upon lobsters and lobster-salad, while a shudder of horrible disgust runs through our frames at the idea of eating a buzzard or a hyena. Yet the lobster is the scavenger of the sea as truly as the others perform the same functions upon the land.
We love the speckled beauties that haunt the mountain-streams, feeding upon insects and worms, while the Apache Mojave Indian turn in scorn from such a dish. The same Indians will regale themselves with the blood that flows from the death-wound they have just inflicted upon a deer, and will eat with relish the liver, smaller intestines, etc., while yet warm, and with little or no preparation; but we could hardly be induced to imitate their example.
Nothing can be more omnivorous and filthy in their feeding habits than chickens and swine; yet we relish the flesh of both with zest. Tripe, liver, and kidneys are esteemed by us, though a knowledge of their functions might cause a tremor of squeamishness to thrill through our bodies. As epicures we eat the diseased livers of geese, insect eating frogs, small birds and game in an advanced stage of decomposition, and call them delicious as we discourse upon their "gamy" flavor, and at the same time we would not entertain for a moment the idea of eating a dish of freshly-roasted locusts which have fed upon the clean, juicy herbage of our fields. The Hebrews of North Africa eat boiled and fried locusts with avidity, while their co-religionists in this country turn from lobsters with scornful loathing.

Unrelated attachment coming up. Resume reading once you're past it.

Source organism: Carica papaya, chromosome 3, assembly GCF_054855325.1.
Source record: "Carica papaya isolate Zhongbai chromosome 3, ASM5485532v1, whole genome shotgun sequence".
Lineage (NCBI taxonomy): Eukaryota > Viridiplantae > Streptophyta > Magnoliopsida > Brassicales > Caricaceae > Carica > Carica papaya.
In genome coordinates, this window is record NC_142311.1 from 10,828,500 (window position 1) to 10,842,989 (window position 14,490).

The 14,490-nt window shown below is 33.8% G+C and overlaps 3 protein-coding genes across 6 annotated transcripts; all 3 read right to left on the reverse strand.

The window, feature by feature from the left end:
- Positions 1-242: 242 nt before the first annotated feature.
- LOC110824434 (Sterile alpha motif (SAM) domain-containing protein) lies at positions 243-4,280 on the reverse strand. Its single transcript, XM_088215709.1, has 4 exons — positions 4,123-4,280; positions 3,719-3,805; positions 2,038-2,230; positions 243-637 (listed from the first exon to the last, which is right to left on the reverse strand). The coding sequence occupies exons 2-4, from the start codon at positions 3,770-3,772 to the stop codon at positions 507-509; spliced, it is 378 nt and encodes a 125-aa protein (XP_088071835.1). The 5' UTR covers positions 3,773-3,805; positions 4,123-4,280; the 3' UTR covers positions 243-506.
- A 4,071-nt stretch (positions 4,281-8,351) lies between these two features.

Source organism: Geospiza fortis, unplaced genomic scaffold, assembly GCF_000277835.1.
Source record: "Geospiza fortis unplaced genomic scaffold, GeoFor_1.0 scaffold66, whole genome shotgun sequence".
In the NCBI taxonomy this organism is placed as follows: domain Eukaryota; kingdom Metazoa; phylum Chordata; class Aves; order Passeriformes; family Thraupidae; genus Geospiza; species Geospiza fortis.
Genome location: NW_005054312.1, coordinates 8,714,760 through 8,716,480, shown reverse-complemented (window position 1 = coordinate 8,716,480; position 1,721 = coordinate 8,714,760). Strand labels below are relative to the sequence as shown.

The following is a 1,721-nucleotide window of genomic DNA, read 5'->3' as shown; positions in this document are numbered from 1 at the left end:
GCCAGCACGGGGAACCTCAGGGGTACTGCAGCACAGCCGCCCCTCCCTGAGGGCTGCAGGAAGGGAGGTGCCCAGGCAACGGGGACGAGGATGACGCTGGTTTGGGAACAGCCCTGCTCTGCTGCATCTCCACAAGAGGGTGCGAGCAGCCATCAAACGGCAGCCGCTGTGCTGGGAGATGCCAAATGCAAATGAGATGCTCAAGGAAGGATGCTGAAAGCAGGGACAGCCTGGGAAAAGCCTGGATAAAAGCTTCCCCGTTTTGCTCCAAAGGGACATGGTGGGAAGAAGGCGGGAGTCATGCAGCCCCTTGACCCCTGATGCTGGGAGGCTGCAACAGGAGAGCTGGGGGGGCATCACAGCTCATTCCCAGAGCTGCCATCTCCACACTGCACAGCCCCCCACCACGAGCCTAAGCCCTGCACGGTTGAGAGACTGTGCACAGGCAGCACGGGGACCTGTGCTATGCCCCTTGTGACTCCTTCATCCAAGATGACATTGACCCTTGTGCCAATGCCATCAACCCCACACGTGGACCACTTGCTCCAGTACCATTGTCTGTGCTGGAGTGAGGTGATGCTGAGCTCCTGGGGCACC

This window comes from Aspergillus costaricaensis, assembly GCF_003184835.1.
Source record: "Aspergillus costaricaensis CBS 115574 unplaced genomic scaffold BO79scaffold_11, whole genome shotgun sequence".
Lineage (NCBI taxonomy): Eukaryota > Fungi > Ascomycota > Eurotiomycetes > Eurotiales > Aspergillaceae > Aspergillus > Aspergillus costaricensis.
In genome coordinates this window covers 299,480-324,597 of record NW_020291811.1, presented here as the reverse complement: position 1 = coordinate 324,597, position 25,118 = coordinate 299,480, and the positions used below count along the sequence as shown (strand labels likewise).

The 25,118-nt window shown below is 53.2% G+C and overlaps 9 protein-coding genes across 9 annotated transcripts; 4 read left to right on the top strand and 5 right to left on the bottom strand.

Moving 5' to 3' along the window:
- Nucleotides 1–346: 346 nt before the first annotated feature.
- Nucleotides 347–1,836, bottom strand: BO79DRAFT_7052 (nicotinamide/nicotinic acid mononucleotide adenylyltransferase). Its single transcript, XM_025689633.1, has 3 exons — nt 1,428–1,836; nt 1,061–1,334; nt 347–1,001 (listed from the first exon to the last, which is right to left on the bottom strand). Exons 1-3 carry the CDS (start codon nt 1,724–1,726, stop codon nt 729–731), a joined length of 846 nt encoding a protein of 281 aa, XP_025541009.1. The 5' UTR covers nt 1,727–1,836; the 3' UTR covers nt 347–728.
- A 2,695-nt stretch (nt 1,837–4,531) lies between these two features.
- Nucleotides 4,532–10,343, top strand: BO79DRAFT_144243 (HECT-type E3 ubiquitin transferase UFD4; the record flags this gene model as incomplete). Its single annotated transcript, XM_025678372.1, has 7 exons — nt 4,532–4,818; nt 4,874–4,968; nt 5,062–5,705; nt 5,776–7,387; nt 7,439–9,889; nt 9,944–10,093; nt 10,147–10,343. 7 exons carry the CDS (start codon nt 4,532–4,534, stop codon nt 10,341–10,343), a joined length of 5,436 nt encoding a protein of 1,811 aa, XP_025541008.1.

The Arab relishes the savory dishes made from locusts, while he expresses his abhorrence of our habit of eating raw oysters. Our society belles shriek with horror and fright at the appearance of a cockroach, yet they sip with pleasure the sherry and madeira wines that are aged, mellowed, and flavored with these pests.
Professor Charles V. Riley, for a long time State Entomologist of Missouri, and now Entomologist at the United States Agricultural Department at Washington, undertook in 1875 a series of experiments "to demonstrate the availability of locusts as food for man, and their value as such whenever, as not infrequently happens, they deprive him of all other sources of nourishment." Professor Riley took a lot of locusts to an hotel to be cooked, but he endeavored in vain to obtain assistance from the monarchs of the gridiron. The cooks and servants retired in disgust, and left the naturalists to do their own cooking. The savory messes that the latter concocted converted the kitchen; cooks and guests alike agreeing that the soups, fricassees, and fritters, composed materially of locusts, were excellent. In regard to these experiments Professor Riley says:
"It had long been a desire with me to test the value of this species (spretus) as food, and I did not lose the opportunity to gratify that desire which the recent locust invasions into some of the Mississippi Valley States afforded. I knew well enough that the attempt would provoke to ridicule and mirth, or even disgust, the vast ma-